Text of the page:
Cova’s closet: computational thinking toy for kids

– NYU ITP –

Prototyping electronic devices, interface & character design​

December 2016​

Cova’s Closet is a toy to teach kids combinatorics, showing them different outcomes depending on what they choose. It has a physical interface– that resembles a closet: a box with magnetic snap switches programmed to send 8 (4 outfit choices and  different signals to a digital interface–in it Cova, a little girl in her room waits for the user to define what’s the day like and what she’ll be wearing. This project served as my Physical Computing and Introduction to Computational Media (ICM) finals.

 

 

Materials, tools and tech used

Electronics:

Arduino Uno (programmed in C++ on the Arduino IDE); Stranded wire; Magnetic snaps (used as switches); 10K Ohm resistors (see schematics and pinout diagrams below)

Digital Interface: 

Designed in Illustrator; programmed in P5.js

Fabrication : 

Wooden readymades: box, drawers and frame; pieces of cloth; hollow elastic ribbons; laser cut wooden parts. 

Special thanks to...

Sebastián Morales, Rushali Paratey and Jingwen Zu and Kat Sullivan for their tech aid; Paula Ceballos and Fran Rodríguez for their fabrication advice; my niece, Natalia, for user-testing, giving me feedback and being my model for the video (and everybody that helped me make this work!)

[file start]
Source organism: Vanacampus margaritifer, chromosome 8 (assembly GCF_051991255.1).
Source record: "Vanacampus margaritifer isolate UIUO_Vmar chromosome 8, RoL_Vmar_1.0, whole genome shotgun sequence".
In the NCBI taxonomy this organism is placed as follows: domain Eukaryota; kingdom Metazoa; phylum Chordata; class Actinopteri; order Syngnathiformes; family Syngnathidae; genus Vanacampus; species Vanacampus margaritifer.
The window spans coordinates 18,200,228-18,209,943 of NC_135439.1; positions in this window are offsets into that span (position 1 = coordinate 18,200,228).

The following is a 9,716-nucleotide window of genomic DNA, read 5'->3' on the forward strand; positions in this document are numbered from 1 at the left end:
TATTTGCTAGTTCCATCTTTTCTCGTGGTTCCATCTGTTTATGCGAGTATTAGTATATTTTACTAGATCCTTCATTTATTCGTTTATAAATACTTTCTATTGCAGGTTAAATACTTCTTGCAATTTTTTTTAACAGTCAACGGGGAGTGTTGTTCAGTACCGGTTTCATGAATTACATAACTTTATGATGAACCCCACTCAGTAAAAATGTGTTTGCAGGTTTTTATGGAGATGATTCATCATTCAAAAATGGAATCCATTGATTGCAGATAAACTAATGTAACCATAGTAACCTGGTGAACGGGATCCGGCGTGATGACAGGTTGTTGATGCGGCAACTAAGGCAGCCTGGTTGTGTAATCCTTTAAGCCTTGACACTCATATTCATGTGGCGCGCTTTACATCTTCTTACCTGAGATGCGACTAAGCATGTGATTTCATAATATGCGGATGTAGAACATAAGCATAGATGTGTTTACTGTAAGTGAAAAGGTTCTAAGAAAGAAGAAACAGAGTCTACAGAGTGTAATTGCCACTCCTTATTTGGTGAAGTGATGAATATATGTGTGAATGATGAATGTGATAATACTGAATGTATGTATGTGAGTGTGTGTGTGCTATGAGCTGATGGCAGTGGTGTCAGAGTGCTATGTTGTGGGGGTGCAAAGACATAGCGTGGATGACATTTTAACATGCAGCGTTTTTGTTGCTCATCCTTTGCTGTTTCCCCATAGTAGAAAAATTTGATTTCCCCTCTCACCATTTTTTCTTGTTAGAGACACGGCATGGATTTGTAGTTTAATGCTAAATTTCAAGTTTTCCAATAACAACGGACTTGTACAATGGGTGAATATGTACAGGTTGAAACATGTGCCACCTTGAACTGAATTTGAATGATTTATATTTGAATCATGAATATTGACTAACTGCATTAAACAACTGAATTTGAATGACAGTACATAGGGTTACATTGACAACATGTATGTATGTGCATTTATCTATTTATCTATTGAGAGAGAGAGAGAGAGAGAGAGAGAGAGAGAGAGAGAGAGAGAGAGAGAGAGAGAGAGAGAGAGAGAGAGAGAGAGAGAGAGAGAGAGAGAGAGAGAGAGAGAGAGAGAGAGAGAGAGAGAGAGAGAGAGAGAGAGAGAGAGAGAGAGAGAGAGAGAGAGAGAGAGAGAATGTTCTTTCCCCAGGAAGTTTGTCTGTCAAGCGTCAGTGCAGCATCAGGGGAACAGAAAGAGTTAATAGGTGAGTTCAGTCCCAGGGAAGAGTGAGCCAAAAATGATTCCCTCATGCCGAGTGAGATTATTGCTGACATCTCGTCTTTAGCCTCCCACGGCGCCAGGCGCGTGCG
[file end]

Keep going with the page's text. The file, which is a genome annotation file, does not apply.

Branding

BRANDING-COVA

Inspiration

This prototype was strongly inspired by Linda Liukas’s beautiful Hello Ruby project.

To read more about this and other sources of inspiration, check my blog documentation, under “Conceptualization and Inspiration”.  

Sketches, playtesting & trials

Schematics and other misc docs

Interface and character design: cova

For the working prototyped I presented as my Physical Computing final I borrowed visual asset’s of Ruby’s character from Linda Liuka’s site. Above are the images I used in the P5.js sketch. For future iterations I started the development of Cova and her clothes, but didn’t get as far as animating them. Below are some samples of the clothes and expressions I designed: 

Fabrication

I spent a great deal of time fabricating the physical interface. Here are some snapshots of this part of the process:  

laser
inserting
sewing
painting
shapes
slots
soldering
solderingwires
stranded